Cricketainment!

IPL provides the ultimate package for fans and players. DH Photo

On a muggy evening of April 18, 2008, Bengaluru (then Bangalore) stood witness to a seminal moment in world cricket. It was, in many ways, Version 2.0 of India’s 1983 World Cup triumph at Lord’s. Just as that victory ended the hegemony of the England-Australia block in cricket, the beginning of the Indian Premier League 12 years ago heralded a new era in the sport.

The IPL has created a new world order in the game, dividing it vertically into for and against groups. There are those who despise it for what they perceive it stands for and there are others who see it as the future of the game. Test cricket may continue to be the foremost format of the game, but there is no running away from the fact that T20 is here to stay and IPL’s success over the last decade shows its increasing popularity notwithstanding the myriad controversies, some of which threatened to consume it.   

The Sreesanth-Harbhajan slap-gate, Lalit Modi’s acrimonious exit, alleged drug abuse by players, spot-fixing and betting scandal, conflicts of interest and the general indignation from purists – the IPL has not only survived all this storm from time to time but has thrived as well.

In its 12th year, the IPL is the biggest franchise tournament in the world by some distance and one of the world’s richest sporting products, competing with some of the popular leagues in Europe and the US. Just crunch these numbers – the brand value of IPL had soared to Rs 40,388 crore at the end of the last edition. The TV broadcast rights for the first 10 years fetched BCCI what then seemed an astronomical figure of approximately Rs 6,500 crore by Sony Pictures and World Sport Group. However, Star India shelled out Rs 16,347 crore to win the telecast rights for the next five-year cycle (2018-2022). Similarly, DLF had paid Rs 200 crore for the title sponsorship for the first five years. The 2018-22 period will earn the Indian Board a whopping Rs 2199 crore just from Chinese mobile company Vivo’s title sponsorship deal.

When about a combined USD 42 million were spent to buy players in the first-ever auction by eight city-based franchises whose owners had little idea about cricket, much less the T20 format, its sustainability as a profitable product was questioned. The losses suffered by most of the teams in the initial few years added fuel to this theory. But after 11 years, IPL remains the most popular T20 league. The new nature of the deal between the franchises and the BCCI ensures that each of them gets around Rs 300 crore every season besides gate collection and in-stadia advertisement money. The fans look forward to it and the players – both in India and abroad – are desperate to get an IPL contract. Of course, the money is big but the global or at least the pan-India recognition that one gets is irresistible.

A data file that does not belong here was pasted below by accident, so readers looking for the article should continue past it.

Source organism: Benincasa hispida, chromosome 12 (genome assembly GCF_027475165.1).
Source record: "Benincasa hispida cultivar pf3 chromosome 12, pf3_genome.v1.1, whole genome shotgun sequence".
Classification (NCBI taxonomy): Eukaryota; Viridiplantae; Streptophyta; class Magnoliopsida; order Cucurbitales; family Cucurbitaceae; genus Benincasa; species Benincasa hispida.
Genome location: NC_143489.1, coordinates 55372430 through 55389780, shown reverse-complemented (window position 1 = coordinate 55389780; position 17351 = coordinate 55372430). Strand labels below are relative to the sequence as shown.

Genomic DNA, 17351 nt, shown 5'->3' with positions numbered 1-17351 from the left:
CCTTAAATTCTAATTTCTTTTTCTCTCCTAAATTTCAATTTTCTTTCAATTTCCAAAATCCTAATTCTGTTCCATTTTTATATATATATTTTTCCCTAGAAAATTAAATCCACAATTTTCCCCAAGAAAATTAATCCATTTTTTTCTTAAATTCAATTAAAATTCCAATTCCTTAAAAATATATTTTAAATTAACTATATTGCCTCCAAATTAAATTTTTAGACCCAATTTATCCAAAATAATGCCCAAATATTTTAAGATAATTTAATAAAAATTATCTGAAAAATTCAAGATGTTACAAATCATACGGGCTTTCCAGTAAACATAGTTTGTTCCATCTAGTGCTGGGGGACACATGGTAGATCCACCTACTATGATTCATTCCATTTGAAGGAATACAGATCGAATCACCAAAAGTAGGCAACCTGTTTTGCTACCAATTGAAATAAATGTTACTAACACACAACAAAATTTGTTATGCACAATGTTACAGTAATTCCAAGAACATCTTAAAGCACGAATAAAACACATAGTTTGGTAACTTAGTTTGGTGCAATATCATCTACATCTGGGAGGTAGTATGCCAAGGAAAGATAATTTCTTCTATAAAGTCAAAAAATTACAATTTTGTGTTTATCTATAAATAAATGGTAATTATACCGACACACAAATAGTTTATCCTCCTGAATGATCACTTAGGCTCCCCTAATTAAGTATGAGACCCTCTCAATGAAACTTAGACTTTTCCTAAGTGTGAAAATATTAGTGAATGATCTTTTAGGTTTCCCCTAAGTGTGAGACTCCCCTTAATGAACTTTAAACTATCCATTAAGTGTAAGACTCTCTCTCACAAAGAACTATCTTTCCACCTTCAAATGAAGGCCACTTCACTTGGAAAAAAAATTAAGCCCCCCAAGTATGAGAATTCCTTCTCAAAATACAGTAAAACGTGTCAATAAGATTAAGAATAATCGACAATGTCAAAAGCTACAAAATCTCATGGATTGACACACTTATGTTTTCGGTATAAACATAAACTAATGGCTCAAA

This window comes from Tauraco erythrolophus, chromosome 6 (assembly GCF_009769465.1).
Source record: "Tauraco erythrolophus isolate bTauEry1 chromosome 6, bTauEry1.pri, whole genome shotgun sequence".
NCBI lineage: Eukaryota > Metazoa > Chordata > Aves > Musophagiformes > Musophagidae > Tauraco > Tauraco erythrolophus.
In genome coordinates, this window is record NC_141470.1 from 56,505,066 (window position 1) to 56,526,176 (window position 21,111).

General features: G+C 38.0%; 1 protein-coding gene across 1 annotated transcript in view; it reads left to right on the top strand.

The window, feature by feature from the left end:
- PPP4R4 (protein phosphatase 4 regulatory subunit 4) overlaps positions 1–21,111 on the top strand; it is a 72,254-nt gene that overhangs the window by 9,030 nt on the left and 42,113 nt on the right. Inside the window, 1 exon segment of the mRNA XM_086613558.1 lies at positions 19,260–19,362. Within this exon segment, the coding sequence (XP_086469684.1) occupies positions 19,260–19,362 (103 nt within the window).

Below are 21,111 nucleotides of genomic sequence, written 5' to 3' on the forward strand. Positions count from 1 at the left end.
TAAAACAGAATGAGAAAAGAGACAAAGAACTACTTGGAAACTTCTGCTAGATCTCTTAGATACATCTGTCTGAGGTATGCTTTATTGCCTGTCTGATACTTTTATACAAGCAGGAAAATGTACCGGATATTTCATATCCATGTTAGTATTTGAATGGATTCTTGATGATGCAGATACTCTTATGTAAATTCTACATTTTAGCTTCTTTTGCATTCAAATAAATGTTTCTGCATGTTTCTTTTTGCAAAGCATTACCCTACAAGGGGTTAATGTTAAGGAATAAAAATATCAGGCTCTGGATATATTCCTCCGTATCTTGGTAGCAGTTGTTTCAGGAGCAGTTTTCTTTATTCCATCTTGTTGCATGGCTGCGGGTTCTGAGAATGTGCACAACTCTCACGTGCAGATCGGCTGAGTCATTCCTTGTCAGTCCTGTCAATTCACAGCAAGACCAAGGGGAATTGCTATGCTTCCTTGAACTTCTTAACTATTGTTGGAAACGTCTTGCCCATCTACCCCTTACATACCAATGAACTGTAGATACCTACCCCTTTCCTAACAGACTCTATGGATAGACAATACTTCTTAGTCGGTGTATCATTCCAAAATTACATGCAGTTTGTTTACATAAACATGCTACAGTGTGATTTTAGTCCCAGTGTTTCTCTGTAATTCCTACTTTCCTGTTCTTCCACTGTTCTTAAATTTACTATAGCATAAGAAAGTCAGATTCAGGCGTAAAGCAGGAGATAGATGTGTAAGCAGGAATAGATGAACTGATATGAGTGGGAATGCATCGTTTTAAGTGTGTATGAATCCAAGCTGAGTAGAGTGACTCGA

A remark by a Vidarbha player soon after they became Ranji champions last month for the second time in a row was educative in this context. Even as he was celebrating the win, he turned sombre as he saw a few journalists approaching him for a chat and then complained, “See, we have won this trophy for the second time now but none of us has an IPL contract.”  Besides the over Rs 15 lakh per season that a regular domestic player earns, Vidarbha were awarded Rs 2 crore by the BCCI and as much by their own State association. That is huge money. But his statement summed up what IPL means to a player, international or domestic. Everyone wants a share of the IPL pie.

Many leagues have mushroomed across the world hoping to replicate the success of IPL but have failed miserably. This is mainly because of the huge fan base India has for its league and the advertisers who want to cash in on the popularity of the game. The money spinner that it is, IPL attracts the best cricketers from across the world – Chris Gayle, Dwayne Bravo, AB de Villiers, David Miller, Steven Smith, David Warner, Kane Williamson, Ben Stokes are prominent among a host of current foreign players plying their trade in IPL. England, for long, resisted the temptation to keep its window free during IPL more out of ego than any genuine reason. But even they couldn’t withstand the pressure and the result is, Englishmen are some of the most sought after players in IPL. And with the entire cream of the Indian talent available to take part in the league, the quality of cricket is quite close to international standard.

The downside of it has been the birth of freelance cricketers. With huge money guaranteed in less time and relatively less work, an increasing number of cricketers are either retiring completely from the international stage or giving up on Tests. Chris Gayle is the best-known mercenary who is hugely popular for the kind of entertainment he provides. An average IPL fan -- and he belongs to the majority here -- isn’t worried about aesthetics of the game or the ebb and flow of a Test match. He wants a few hours of total entertainment whether he is watching it at the ground, or in a pub while enjoying his drink or at home with his family. That’s why the marketing men promoted IPL as “cricketainment” wherein cricket was packaged with cheer girls and popular music between deliveries and sold successfully to the public. To be fair to most of the viewers though, cricket has remained the primary attraction while other accompaniments have been mere sides to the main course.

Despite cricket being the biggest commodity, questions of morality have cropped up time to time and the infamous late-night post-match parties have raised a bigger stink. Every time there has been a crisis, however, IPL has managed to tide over it -- whether moral or financial. And it will in future too as the product is too big to be lost.

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